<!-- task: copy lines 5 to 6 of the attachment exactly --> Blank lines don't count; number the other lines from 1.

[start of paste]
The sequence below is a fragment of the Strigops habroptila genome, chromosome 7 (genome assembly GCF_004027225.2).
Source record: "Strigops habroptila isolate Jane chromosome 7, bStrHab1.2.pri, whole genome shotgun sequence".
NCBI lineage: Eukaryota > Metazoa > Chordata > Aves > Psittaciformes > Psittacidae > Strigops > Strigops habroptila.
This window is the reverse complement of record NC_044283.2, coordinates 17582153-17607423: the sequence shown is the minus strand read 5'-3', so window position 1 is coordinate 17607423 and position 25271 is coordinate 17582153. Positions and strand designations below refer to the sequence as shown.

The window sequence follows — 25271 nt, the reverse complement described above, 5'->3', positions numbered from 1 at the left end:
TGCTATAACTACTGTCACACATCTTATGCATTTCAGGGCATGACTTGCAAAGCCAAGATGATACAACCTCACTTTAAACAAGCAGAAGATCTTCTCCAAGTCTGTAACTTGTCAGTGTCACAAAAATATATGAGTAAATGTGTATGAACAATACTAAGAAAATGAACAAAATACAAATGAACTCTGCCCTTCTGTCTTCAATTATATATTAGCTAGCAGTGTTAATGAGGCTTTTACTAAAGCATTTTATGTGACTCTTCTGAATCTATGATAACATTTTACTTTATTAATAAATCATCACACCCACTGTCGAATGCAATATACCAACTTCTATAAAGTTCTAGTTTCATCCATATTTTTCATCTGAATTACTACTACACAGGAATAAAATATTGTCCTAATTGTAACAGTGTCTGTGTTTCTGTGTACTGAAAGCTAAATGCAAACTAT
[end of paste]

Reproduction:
The window sequence follows — 25271 nt, the reverse complement described above, 5'->3', positions numbered from 1 at the left end:
TGCTATAACTACTGTCACACATCTTATGCATTTCAGGGCATGACTTGCAAAGCCAAGATGATACAACCTCACTTTAAACAAGCAGAAGATCTTCTCCAAGTCTGTAACTTGTCAGTGTCACAAAAATATATGAGTAAATGTGTATGAACAATACTAAGAAAATGAACAAAATACAAATGAACTCTGCCCTTCTGTCTTCAATTATATATTAGCTAGCAGTGTTAATGAGGCTTTTACTAAAGCATTTTATGTGACTCTTCTGAATCTATGATAACATTTTACTTTATTAATAAATCATCACACCCACTGTCGAATGCAATATACCAACTTCTATAAAGTTCTAGTTTCATCCATATTTTTCATCTGAATTACTACTACACAGGAATAAAATATTGTCCTAATTGTAACAGTGTCTGTGTTTCTGTGTACTGAAAGCTAAATGCAAACTAT